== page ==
Space Nation says it wants to democratise space travel. It’s a grand statement to make for a small Finnish startup, based in a trendy area of Helsinki with more coffee shops than rocket ships.
More than a few eyebrows were raised when the company announced, earlier this year, that it plans to launch a smartphone app designed to train users to become actual astronauts. Through a series of physical, mental and social tasks, the idea is that people will pick up the basic skills needed to become a space traveller. Think of it as a space-focused blend of Strava and Duolingo, with global leaderboards eventually whittling down 100 top-ranking competitors for the programme’s next stage.
Those 100 individuals will take part in bootcamps with real NASA astronaut trainers, who will select 12 people from the bunch to compete in a filmed series. The overall winner of that series will secure a trip into space. And not just a brief foray beyond the Earth’s atmosphere – Space Nation’s CEO and co-founder Kalle Vähä-Jaakkola tells me the winner will be doing real experiments and research.
Then, a year later, the whole process will begin again. Space Nation isn’t a one-shot rocket trip, you see, but a long-term project to – in the company’s words – “equip current and future generations with the skills and knowledge they will need in the upcoming space era”.
All that certainly sounds ambitious, bordering on fantastical, but this week Space Nation added a crucial portion of credibility to its astronomical aspirations. The venture, already crowdfunded for more than €3 million, has bought a module’s worth of “office space” on the International Space Station (ISS), which it plans to rent out to research institutes looking to conduct experiments. Space Nation also announced that it will be the first space-tourism agency to be made an affiliate member of the United Nations’ World Tourism Organisation (UNWTO).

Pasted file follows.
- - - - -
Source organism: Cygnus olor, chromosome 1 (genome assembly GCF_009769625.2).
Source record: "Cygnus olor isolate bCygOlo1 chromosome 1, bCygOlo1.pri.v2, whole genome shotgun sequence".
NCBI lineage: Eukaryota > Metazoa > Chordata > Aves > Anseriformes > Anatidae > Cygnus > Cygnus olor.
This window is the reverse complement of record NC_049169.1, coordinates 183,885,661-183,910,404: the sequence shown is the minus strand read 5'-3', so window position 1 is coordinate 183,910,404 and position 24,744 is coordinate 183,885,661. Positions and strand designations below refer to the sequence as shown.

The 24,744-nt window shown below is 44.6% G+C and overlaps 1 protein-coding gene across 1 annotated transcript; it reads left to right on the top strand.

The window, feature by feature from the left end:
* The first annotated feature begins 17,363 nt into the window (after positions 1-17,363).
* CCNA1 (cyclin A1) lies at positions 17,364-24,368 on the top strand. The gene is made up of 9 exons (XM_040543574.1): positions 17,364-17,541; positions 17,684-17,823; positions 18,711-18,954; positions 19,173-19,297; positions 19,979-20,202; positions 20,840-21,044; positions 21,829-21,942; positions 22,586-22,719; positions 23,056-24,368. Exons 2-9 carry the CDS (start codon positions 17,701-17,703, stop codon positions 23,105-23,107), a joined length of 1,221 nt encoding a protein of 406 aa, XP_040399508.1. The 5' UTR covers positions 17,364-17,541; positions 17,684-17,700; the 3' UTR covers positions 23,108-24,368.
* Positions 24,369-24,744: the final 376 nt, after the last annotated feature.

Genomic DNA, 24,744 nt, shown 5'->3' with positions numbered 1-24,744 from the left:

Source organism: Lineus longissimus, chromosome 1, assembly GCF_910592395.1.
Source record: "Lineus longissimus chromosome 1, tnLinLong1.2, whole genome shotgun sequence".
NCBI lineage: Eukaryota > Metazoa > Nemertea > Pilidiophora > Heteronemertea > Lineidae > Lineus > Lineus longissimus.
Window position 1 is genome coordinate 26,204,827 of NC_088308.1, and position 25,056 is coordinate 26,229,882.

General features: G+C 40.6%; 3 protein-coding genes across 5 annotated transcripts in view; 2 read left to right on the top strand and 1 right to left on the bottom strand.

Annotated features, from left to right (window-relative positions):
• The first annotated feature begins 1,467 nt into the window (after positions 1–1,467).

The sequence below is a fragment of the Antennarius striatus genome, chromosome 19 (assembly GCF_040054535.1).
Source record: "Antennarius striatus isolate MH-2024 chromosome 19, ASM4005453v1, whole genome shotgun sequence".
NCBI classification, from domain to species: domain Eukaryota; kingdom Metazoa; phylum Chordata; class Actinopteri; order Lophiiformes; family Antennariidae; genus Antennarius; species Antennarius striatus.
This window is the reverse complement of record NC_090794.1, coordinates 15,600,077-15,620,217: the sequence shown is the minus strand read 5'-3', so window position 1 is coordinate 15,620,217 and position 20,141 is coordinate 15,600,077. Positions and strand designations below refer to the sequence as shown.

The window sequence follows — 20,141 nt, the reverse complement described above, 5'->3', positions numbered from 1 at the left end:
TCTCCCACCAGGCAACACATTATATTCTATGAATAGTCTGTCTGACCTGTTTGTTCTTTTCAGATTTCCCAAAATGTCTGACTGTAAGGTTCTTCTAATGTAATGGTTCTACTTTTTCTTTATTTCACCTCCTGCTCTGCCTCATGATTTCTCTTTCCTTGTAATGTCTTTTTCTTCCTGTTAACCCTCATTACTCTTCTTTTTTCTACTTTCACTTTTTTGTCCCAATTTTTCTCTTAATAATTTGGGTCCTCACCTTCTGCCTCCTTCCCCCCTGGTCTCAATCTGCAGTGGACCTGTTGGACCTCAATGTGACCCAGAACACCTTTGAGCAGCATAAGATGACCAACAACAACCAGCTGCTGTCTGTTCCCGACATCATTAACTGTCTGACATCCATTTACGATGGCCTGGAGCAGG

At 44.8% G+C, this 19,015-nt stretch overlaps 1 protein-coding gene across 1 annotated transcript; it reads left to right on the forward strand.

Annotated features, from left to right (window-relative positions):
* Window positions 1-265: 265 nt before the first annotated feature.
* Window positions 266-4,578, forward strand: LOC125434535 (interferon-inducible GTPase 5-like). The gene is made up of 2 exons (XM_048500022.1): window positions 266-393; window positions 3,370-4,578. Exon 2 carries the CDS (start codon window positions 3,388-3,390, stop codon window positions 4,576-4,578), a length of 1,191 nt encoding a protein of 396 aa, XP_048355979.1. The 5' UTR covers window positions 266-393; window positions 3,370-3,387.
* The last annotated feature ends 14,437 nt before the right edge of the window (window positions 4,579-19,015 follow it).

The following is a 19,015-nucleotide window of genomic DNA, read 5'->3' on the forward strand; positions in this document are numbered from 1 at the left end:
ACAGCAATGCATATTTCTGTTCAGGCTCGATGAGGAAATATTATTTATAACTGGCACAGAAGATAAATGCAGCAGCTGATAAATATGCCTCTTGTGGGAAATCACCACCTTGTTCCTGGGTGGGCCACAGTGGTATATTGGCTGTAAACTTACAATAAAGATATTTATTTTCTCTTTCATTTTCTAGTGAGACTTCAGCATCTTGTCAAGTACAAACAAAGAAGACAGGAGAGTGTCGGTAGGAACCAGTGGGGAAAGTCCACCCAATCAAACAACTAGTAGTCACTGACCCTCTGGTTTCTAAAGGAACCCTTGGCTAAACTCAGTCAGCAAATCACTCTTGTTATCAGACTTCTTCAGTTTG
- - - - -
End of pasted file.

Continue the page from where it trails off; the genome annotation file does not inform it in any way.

With UN backing, and working connections to both NASA and the ISS, could Space Nation actually deliver on its goal of bringing the everyman into space when it launches the Space Nation Astronaut Program at the start of 2018?
“If you can assemble IKEA furniture then you could probably be a good astronaut”
Sitting in a shared office space in Helsinki, orbiting space stations and gruelling NASA training seem far away, but Vähä-Jaakkola tells me that it’s precisely this perception of astronauts – as herculean superhumans – that has led to a widespread misconception, largely stemming from Cold War-era propaganda, about what the job entails.
“If you think about astronauts, okay, they’re super-fit and super-smart,” he starts. “But listen to what astronauts say. [Spanish-American astronaut] Michael López-Alegría says that if you can assemble IKEA furniture then you could probably be a good astronaut. The same goes for if you can cook food from a recipe.
“There are a lot of aspects [to being an astronaut],” he continues. “Creative problem solving and logical thinking, decision making, negotiating skills. A lot of these skills are beneficial for all of us. Not just getting along with different cultures and people, but also working together. Especially in space, your life relies on them. Mistrust can be fatal.”
Working across cultures is an aspect Vähä-Jaakkola reinforces several times during our conversation. Initially trained as a physicist, the company CEO had drifted away from his long-term interest in space until he was approached by Mazdak Nassir, a former actor and film director who arrived in Finland as an asylum seeker from Iran in 1990. Nassir – now Space Nation’s chief creative officer – told me about growing up to the sounds of bombs and sirens of the Gulf War, gazing at the stars and imagining an alternative.
“In the blackouts, we saw the aircraft coming”
“In the blackouts, we saw the aircraft coming,” he said. “But I looked beyond the bombers and just saw the starry sky. I remember staring at the sky and imagining myself going there.
“Back then I decided to always be positive and to be a new kind of pioneer – to find unity and achieve impossible things. Now, years later, we are doing exactly that. We are the pioneers, a nation who seeks to learn and enhance. A nation without borders.”